This was the beginning of the end for Cameron Crowe. He has made two movies since, and neither was terribly well received, but it was Elizabethtown that went from anticipation to antipathy, marking what seems to be the rest of his career. It didn’t help that the reception at the Toronto International Film Festival was so resoundingly negative that Crowe did an emergency cut that drastically reduced the film’s length before its wide release.
The movie begins with the main character, Drew Baylor, discussing the difference between a failure and a fiasco, fodder for critics who didn’t like the film overall. Drew was the lead designer on a new type of shoe that was met with critical anticipation and then derision once it was released, costing the Mercury Shoe Company $972 million. He contemplates suicide and comes up with a plan involving a kitchen knife and an exercise bike when his sister calls with news of his father’s death in Kentucky. Setting out to accomplish the one goal of bringing his father’s body back to Oregon for cremation and spreading his ashes at sea, he flies to Louisville. On the flight he meets Claire.
A lot of the critical drubbing the movie received was over Claire. It went so far as a critic ended up coining the term “Manic Pixie Dreamgirl” in direct response to this film. I’ll admit that Claire is a problem in the film, even with my interpretation that she doesn’t actually exist. She’s too available, too cute, too open to Drew too early, and probably written as a real person originally with some scenes that would have undermined my theory about her reality thrown to the cutting room floor. She sees Drew completely alone in coach on an overnight flight, begs him to come to first class, draws him a map to the small town of Elizabethtown, and gives him her number. This is a lot, but she ends up disappearing from the film for a good while, blunting that impact and impression.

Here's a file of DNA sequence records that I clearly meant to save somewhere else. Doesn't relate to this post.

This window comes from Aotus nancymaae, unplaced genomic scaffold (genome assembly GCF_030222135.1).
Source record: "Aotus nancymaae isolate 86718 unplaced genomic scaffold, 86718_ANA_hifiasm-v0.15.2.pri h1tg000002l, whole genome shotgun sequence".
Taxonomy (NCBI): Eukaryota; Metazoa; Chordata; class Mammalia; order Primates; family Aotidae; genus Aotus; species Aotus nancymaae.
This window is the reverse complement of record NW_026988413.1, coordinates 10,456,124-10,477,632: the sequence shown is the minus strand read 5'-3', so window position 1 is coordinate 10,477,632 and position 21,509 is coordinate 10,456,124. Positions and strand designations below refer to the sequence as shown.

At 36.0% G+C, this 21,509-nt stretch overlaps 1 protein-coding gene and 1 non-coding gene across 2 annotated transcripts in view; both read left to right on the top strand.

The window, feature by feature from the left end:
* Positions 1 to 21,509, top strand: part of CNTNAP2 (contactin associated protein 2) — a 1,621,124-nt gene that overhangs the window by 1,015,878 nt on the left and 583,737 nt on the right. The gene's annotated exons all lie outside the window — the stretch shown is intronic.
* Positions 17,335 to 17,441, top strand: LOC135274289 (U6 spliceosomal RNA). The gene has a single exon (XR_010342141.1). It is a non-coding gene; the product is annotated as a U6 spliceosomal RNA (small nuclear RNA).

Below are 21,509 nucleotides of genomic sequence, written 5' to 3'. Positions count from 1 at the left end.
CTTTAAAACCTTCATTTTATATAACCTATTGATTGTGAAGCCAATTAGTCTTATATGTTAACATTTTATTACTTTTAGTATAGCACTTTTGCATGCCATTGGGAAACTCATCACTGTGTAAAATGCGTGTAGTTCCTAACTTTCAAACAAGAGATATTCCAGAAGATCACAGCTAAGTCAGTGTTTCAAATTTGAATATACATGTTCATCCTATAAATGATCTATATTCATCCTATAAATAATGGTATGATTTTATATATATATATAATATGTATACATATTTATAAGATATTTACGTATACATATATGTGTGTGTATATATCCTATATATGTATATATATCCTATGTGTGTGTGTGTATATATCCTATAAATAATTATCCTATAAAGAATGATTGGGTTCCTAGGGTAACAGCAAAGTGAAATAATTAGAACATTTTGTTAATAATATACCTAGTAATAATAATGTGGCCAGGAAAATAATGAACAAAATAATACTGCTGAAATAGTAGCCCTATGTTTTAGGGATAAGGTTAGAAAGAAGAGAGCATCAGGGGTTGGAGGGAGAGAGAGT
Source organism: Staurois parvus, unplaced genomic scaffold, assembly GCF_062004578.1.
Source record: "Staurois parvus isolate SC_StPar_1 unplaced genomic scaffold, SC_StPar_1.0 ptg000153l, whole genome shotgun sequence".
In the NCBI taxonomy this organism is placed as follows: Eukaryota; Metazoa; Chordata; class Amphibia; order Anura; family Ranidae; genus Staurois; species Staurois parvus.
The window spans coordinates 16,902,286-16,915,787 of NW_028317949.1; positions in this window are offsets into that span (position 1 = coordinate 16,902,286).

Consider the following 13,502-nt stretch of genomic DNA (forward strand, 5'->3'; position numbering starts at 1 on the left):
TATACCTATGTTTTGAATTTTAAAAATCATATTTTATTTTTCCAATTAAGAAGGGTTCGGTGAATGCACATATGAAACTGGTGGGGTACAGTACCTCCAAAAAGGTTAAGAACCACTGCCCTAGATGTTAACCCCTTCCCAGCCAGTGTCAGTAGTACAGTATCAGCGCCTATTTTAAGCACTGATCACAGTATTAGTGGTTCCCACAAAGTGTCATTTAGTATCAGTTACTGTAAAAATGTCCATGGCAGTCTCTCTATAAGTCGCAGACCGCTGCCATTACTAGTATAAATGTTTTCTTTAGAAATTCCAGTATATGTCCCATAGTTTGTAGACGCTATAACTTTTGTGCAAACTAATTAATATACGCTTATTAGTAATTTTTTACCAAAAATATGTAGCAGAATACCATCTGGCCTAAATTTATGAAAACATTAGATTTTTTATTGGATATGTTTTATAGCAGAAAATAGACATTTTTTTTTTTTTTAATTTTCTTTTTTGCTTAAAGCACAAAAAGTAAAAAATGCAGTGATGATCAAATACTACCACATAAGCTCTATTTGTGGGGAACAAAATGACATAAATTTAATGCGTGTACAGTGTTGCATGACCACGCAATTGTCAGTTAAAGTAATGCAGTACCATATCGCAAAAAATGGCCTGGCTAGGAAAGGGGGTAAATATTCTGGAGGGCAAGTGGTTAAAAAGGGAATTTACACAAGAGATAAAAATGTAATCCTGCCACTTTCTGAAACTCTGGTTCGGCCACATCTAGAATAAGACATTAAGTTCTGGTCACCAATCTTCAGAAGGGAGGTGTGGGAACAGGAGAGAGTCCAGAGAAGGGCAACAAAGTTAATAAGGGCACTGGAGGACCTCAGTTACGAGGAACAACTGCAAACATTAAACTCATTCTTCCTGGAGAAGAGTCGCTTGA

Drew goes home, and this is where the film works best. Isolated from his father’s extended family for pretty much his whole life, he suddenly finds a huge warm embrace to greet him. Cousins, uncles, aunts, and family friends he has only the vaguest of memories of are all incredibly happy to see the son of the man they loved. This feels genuine and infectious, reminding me of when I would go to see my own father’s family in Tennessee. There are a lot of people with a lot of implied history who all seem to know Drew’s father better than Drew ever did. This ends up matching rather well with Drew’s own personal journey dealing with his own failure and the thought that he has nothing to live for anymore. The death of his father provides him a look at new life he had forgotten with years of work. It’s not new stuff, but it’s solidly told.
Drew goes to his hotel and has an all night conversation with Claire after he feels alone and ends up calling everyone he can just to have a conversation. They talk and talk in an extended montage that actually does feel rather sweet as they go from one topic to the next from shot to shot. It implies the sort of easy connection between two people meant to be together. It’s nice.